my name is Tom Bachmann and I'm applying for the Google Summer of Code programme to the FLINT project. In case anyone isn't aware, FLINT is a fast library for number theoretic computations, written in C. That is to say, it implements arbitrary-precision data types, and arithmetic and higher operations on them. For example, it provides arbitrary precision integers (so no matter how many times you multiply by two, you never get an overflow; although the required memory will increase linearly). Of course you can add and multiply integers, etc. More interestingly, you can also

**factorize**them. Basically, anything you might want to ask about particular elements of the ring of integers, FLINT should be able to do. Similar support exists for the rational numbers, finite fields, and polynomial and matrix rings over these.

Also a few words about summer of code: the google summer of code (henceforth GSOC for short) is an annual programme sponsored by google, where students obtain three months of funding to write code for a free software (aka "open source") project. This is pretty awesome both for students (who can spend the summer doing something interesting and worthwile, without having to worry about money) and for the free software projects, which tend to see a huge amount of activity over the summer in this way.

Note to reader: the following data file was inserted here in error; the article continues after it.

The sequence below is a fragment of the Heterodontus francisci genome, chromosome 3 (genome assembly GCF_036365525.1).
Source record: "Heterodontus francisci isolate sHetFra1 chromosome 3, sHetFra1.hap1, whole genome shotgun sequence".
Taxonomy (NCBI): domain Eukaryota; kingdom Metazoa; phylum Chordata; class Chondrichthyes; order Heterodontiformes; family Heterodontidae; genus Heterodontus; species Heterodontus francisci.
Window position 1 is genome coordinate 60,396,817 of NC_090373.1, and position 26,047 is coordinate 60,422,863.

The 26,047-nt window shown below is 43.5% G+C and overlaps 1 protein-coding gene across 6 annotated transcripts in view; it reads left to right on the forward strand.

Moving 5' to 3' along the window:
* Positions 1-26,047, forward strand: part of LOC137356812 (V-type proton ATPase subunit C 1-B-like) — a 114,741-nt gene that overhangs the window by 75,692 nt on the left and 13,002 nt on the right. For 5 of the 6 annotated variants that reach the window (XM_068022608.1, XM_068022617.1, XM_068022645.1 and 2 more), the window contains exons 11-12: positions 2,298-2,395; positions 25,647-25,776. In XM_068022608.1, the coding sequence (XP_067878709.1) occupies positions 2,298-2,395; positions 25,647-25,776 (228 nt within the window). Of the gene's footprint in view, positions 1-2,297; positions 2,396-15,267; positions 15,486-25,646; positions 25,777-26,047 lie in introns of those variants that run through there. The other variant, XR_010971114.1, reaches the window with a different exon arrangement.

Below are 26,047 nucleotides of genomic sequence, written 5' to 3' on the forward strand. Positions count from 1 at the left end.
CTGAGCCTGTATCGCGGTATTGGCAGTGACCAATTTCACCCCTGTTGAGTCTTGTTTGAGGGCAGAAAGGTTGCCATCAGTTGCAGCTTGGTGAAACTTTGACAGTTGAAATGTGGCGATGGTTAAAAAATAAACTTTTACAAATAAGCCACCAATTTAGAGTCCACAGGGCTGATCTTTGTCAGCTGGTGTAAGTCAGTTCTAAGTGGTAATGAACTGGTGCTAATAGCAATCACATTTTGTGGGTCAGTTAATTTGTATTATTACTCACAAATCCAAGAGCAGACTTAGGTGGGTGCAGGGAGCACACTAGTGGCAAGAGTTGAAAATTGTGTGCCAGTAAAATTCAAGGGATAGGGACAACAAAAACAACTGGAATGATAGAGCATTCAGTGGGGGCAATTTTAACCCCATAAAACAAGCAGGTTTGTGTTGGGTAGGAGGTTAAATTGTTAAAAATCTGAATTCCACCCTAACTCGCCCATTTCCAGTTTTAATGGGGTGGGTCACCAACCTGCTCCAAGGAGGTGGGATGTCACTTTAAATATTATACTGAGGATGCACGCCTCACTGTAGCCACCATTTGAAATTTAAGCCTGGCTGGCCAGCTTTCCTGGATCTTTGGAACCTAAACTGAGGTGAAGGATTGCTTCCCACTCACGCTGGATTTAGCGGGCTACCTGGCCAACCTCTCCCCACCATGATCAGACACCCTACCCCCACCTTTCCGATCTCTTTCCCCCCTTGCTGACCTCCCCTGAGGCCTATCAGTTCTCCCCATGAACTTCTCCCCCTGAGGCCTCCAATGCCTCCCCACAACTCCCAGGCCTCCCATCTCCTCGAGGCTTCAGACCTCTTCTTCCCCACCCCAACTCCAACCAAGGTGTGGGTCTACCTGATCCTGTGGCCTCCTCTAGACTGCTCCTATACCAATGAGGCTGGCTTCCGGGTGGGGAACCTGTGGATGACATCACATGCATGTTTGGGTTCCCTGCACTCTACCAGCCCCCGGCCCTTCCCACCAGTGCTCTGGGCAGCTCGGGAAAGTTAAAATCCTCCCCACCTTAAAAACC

And this is precisely what I want to do. In order to be accepted to GSOC, students apply to a

*mentoring organization*. In my case, I'm applying to the lmonade platform, which is an umbrella organization coordinating and packaging various open source projects related to scientific computations. One such project is FLINT, whence the circle closes.

So what is it that I want to do in particular? Well, as stated at the very beginning of this post, FLINT is written in